Guitar Mania Freedom V Wireless Guitar Controller

by Cutriss, 31 October 06

Dance Dance Revolution would never have taken off in the consumer markets the way it did without strong support from hardware manufacturers. Let's face it - the DDR softpad sucks. It's just enough to get you into the game, and by the time you can pass Dynamite Rave, your pad is in shreds and there's not much you can do other than fork over a couple of C-notes for a real pad from one of the vendors like MyMyBox and CobaltFlux. Dance Dance Revolution is very closely tied with the operation of its arcade-style controllers, much moreso than Beatmania or Guitar Freaks or ParaPara Paradise.

Does Guitar Hero share that similarity? Not really. Of course, the controller is important and will make or break your experience with the game...but the official Guitar Hero controller, which pretty much every owner of the game should have, is enough to take you to the "endgame", shall we say. What room does that leave for manufacturers of third party accessories, such as The Ant Commandos? An excellent question. Let's explore that while we take a look at one of TAC's forefront products, the Freedom V Wireless controller.

Here, you can see the ginormous box it comes in, complete with the TAC tape.

Of course, when you put it up against the official SG controller, it doesn't look *that* large.

Here's the retail packaging, if you ever see it in stores. Very nicely done, contrary to the "packaging" most arcade-style DDR pads get.

Here's the back of the box. It's not particularly notable, but I wanted to include the image for the armchair lawyers out there that want to nitpick about he presence or absence of trademark information and product reference...that sort of thing. It's worth noting that, as of the press time of this review, RedOctane and The Ant Commandos have requested a delay in court proceedings to try to work out the lawsuit between them. We won't comment any further on the lawsuit in this review.

Here's what's in the box. You get the Freedom V Wireless, the obligatory guitar strap, the wireless receiver, and some decorative stickers.

The first thing I noticed between the guitars was the size difference. The Freedom V Wireless (modeled after the classic Gibson "Flying V") is a bit longer, both in body and in neck. This means the fret buttons are pushed out a little bit more, a design change I was happy to see. The button placement for Start/Select is also visibly different.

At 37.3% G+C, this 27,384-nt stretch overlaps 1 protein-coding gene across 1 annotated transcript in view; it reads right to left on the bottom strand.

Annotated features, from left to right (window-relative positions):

Here you can see the guitars side by side, and lined up by the pick, to give you an idea of how much further the buttons are extended on the Freedom V.

The receiver is a bit on the largish side. I've posted front-angle and top-down images so that you can get an impression of how large it is, compared to (from left to right) the official Sony PS2 Infrared DVD Remote receiver, a PS2 Logitech Cordless Action Controller receiver, a PS2 memory card, and the Freedom V Wireless receiver. The receiver is also a *very* firm fit in the PS2, moreso coming out of it, so be sure to hold your PS2 with one free hand while trying to remove the receiver, lest you yank it right off the platform.

Another really nifty touch is the LED inside the guitar. You won't really see this until you start playing (since the LED will only power on when the guitar is sync'ed with the receiver and the game is running). It's kinda nifty, and I think might lend the Freedom V Wireless to fan modifications a little bit (adding a window, changing the LED, for example). There's plenty of juice to spare on the batteries, as the rated playtime is 1000 hours on a set of 4-AA batteries. I'd expect that people probably wouldn't even play with the controller that much in a year's time. Furthermore, the controller will suspend itself if it can't contact the receiver, so that helps to save power if you leave it turned on by accident. Very nifty.

So, now that I've glossed over some of the controller's features, how does it actually play? Pretty well. It's a little bit different than how I normally handle the SG controller. For starters, the slick surface of the V meant that my right arm kept pushing it up a bit as I was playing, so I had to tighten up the strap in order to minimize the movement. Once I did that though, it worked pretty well. The same smoothness also applies to the pick. This didn't really cause me any problems, but I was wishing that the pick had been textured somewhat so that it'd be easier to keep traction on when having to use it furiously.

It's hard to comment on the feel of the "build" of the controller, as I've actually handled two. I've heard some complaints for early adopters about the quality of their controllers. The first one I got was great. Except it would randomly lose power. That's pretty much a deal-breaker for anyone. I contacted TAC and they swapped out controllers for me, and the new one works fine, but the whammy bar requires almost the full range of motion to activate. On the previous controller, the whammy bar was *very* sensitive, and I loved it for that - the whammy bar on my SG controller is really loose-feeling and pretty much matches what I have now on the new Freedom V Wireless, so that's a bit disappointing. The neck buttons are pretty sensitive for me. I've read some people complaining about them, but they're the same shape and size as the ones on my SG controller, so I'm not sure where the complaining is coming from, unless people are wanting some improvement. I could see where that would be merited. It would be nice if the surfaces of the buttons were more convex so that a player could easily slide up and down the neck when trying to do some fast-moving patterns, such as what's visible in a lot of the solo portions of harder songs. I would also have liked to have seen a thinner neck on the controller, or something with a nicer contour for the left hand. I sometimes get wrist pains after extended playing sessions, and I'm sure I'm not the only one. This isn't something that's a fault of the Freedom V Wireless, of course - it's pandemic to all guitar controllers, and many guitars themselves. I look forward to seeing some creative solutions for this problem.